How to Take a Real Vacation and Avoid Burnout

I’ve been struck lately at how many people have told me they need a vacation – a real vacation – where they completely unplug from the day-to-day responsibilities of work. Given the current pandemic, economic recession, political tensions and heightened awareness of racial inequities, even the most resilient among us may be nearing burn-out.

Whether you’re on the edge of burn-out or over the edge, here are a few tips.

  1. Give yourself permission – maybe even a mandate – to take time off. If you’re fortunate enough to have work, yes, be thankful. But, also, be thankful for the opportunity to take care of yourself. Carve out the time you need.
  2. Be purposeful about not just taking a break but filling your tank. It may not be enough to unplug from what is draining you. Decide how to plug into what will energize you and structure your vacation accordingly.
  3. Get creative. If you were you planning to take a week off, why not 10 days or 2 weeks? Can’t take a whole week off? Consider a workcation, where you go away and work remotely but enjoy the sites and activities after work. Or take a half-day off. Or a long weekend. Or several. Don’t want to travel? Take a staycation, where you stay home but do fun and relaxing things locally instead of your normal home routine.
  4. Get outside and enjoy some sunshine. Don’t underestimate the rejuvenating power of nature. Enjoy coffee or lunch on the front porch. Take a walk or bike ride. Exercise outside. Sit near a window. One leader I know recently took his family on a cross-country trip to three national parks. The beauty of nature, the physical activity and the opportunity to be together as a family outside was replenishing and invigorating for them all.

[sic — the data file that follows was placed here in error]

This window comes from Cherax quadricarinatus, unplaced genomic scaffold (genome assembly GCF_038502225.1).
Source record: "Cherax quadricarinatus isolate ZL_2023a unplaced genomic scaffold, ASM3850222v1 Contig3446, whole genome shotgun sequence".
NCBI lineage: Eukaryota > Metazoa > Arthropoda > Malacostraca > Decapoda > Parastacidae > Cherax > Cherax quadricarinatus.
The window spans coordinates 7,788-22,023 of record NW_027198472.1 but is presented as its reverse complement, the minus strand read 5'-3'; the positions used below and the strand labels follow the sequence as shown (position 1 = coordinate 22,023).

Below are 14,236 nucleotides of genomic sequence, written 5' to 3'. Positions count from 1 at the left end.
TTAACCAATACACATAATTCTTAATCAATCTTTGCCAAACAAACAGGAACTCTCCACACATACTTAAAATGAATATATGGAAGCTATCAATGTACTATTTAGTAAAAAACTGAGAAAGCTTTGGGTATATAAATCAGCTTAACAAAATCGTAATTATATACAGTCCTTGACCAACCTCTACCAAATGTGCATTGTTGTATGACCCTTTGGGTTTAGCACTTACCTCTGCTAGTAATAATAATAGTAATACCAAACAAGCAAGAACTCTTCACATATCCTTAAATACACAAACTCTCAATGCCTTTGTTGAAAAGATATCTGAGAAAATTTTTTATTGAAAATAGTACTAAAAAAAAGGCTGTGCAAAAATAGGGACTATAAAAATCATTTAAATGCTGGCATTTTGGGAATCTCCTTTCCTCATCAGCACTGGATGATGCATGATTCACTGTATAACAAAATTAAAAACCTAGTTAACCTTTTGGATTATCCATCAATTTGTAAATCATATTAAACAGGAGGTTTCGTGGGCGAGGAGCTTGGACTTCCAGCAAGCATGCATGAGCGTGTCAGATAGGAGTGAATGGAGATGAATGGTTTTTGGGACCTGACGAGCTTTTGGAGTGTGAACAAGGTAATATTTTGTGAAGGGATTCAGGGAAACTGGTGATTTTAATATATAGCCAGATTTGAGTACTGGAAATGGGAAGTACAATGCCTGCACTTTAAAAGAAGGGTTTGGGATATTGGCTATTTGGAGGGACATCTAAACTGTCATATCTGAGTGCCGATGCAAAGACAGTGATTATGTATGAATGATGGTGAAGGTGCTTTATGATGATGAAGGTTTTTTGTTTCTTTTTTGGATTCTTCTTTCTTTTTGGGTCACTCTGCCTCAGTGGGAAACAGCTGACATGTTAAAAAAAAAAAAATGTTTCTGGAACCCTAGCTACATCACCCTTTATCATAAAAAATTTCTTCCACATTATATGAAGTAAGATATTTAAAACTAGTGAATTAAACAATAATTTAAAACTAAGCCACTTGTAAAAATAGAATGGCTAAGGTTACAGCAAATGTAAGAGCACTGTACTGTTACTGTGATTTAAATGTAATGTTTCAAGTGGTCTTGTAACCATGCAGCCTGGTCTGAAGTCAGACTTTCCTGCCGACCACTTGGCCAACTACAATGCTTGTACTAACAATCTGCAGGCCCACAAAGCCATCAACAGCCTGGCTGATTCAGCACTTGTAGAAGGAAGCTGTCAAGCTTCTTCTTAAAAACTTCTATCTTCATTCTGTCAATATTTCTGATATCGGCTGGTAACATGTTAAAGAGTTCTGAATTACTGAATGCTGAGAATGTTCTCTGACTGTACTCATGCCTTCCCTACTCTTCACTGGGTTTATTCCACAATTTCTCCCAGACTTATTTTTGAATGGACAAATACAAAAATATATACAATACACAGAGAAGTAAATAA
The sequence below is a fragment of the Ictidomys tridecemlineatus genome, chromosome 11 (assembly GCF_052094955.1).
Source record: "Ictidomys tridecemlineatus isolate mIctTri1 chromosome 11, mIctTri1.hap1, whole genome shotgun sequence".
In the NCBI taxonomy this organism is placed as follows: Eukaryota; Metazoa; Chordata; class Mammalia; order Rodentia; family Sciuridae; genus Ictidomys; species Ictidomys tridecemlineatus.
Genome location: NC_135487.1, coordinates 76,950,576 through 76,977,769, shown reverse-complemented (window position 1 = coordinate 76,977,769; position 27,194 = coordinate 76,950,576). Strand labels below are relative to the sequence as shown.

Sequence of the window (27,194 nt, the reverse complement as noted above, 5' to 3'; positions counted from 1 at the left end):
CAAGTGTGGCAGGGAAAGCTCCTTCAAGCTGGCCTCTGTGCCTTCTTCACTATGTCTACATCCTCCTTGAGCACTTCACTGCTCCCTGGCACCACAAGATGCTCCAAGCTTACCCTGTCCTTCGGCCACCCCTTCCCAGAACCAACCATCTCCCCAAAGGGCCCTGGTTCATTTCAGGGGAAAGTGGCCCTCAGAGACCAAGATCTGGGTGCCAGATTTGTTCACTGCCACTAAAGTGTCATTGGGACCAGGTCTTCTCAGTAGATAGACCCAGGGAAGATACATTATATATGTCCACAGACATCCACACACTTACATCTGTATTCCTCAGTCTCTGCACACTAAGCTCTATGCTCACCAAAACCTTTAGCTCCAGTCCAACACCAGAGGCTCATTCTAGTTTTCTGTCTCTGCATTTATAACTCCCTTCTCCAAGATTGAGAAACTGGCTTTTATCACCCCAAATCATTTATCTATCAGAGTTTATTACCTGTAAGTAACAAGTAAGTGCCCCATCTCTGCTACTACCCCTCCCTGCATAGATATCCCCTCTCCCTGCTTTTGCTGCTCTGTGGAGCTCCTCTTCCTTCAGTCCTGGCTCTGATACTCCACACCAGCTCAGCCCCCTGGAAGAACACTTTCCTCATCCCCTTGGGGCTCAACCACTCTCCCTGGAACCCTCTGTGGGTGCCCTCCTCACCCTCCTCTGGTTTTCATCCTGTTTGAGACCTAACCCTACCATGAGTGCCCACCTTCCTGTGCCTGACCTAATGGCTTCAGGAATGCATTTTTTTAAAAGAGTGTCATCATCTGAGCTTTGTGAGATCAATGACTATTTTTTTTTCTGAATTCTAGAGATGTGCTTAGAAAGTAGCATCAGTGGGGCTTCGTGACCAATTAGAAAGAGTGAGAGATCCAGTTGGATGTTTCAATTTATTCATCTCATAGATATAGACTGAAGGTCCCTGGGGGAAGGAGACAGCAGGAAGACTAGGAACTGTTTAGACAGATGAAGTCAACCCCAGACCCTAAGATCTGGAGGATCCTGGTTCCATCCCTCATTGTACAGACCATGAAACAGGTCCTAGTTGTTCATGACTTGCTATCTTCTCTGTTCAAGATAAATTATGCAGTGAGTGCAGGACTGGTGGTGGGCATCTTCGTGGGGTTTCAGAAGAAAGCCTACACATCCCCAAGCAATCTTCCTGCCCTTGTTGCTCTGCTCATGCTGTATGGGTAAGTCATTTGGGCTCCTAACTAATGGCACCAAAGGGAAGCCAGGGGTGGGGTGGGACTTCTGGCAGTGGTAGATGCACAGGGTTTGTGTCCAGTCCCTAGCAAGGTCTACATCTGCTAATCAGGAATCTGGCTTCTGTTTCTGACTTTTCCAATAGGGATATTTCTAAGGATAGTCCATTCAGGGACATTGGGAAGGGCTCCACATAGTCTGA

5. Gain perspective. Approach your vacation not as an escape but as a strategic time out. I was in a discussion last week with several senior business leaders, many of whom were intentionally making the most of this season rather than just getting through it. When asked, “what are you learning during this time of quarantining and working from home?” the most common answer was, “I am seeing the benefit of slowing down.” The circumstances had initially forced them to slow down. But now they were intentionally using their ‘extra time’ not only to rethink their business strategies but also to refocus their life purposes and energy management strategies. Several were resisting the pressure to go back to a pace with no margin.
  6. Be intentional about re-entry. Take some time while you’re unplugged to decide what your daily and weekly replenishing rhythms will look like after you return from vacation. E.g., one senior leader I know has used the extra time he formerly spent commuting to participate in additional meetings and to work more. Another person decided to protect that time to exercise, read and connect with friends and family. Guess which one told me he is nearing burn-out?

Are you on the edge of burn-out or feeling extra emotional weight this season? Maybe it’s time to take a real vacation.

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Joe Baker is a Partner with PeopleResults. As a leadership consultant and executive coach, he helps executives and their teams improve engagement, effectiveness, resiliency and impact. You can reach him at jbaker@people-results.com or on Twitter @JoeBakerJr.

Joe Baker